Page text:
The best place to purchase long-term care insurance is through independent agents. They offer various options from multiple insurers, provide unbiased advice, and tailor solutions to your needs and budget.

What is the most affordable way to buy long-term care insurance?

The most affordable way is to purchase a policy at a younger age, typically in your mid-50s to early 60s. Opt for a policy with a longer elimination period, shorter benefit period, and lower daily benefit amount. Consider hybrid policies or annuities with long-term care riders for more cost-effective coverage.

Shawn Plummer, CRPC

Chartered Retirement Planning Counselor

Shawn Plummer is a Chartered Retirement Planning Counselor, insurance agent, and annuity broker with over 14 years of first-hand experience with annuities and insurance. Since beginning his journey in 2009, he has been pivotal in selling and educating about annuities and insurance products. Still, he has also played an instrumental role in training financial advisors for a prestigious Fortune Global 500 insurance company, Allianz. His insights and expertise have made him a sought-after voice in the industry, leading to features in renowned publications such as Time Magazine, Bloomberg, Entrepreneur, Yahoo! Finance, MSN, SmartAsset, The Simple Dollar, U.S. News and World Report, Women’s Health Magazine, and many more. Shawn’s driving ambition? To simplify retirement planning, he ensures his clients understand their choices and secure the best insurance coverage at unbeatable rates.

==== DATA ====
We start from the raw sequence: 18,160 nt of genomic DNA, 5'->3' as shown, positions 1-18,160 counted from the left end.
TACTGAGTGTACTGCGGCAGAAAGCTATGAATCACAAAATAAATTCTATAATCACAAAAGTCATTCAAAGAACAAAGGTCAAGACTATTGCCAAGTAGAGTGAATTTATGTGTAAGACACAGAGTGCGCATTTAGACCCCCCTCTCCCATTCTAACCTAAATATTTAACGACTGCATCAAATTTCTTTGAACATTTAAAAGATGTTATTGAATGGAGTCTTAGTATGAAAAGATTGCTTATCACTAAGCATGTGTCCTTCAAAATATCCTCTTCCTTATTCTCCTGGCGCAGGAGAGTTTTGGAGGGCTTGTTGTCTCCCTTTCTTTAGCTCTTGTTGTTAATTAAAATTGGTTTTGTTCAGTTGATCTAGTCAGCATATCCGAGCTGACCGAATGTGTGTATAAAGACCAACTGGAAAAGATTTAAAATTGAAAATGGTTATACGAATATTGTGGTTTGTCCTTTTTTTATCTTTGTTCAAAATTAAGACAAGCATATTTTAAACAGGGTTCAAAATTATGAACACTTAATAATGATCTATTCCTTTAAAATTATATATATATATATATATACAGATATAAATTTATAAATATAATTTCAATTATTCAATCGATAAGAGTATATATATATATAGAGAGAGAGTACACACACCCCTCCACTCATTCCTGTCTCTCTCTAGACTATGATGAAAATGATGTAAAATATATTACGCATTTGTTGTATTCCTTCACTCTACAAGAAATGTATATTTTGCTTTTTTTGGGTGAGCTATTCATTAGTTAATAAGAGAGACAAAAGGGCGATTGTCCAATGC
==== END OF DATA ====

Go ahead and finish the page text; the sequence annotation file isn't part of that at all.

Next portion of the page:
The Annuity Expert is an independent online insurance agency servicing consumers across the United States. The goal is to help you take the guesswork out of retirement planning and find the best insurance coverage at the cheapest rates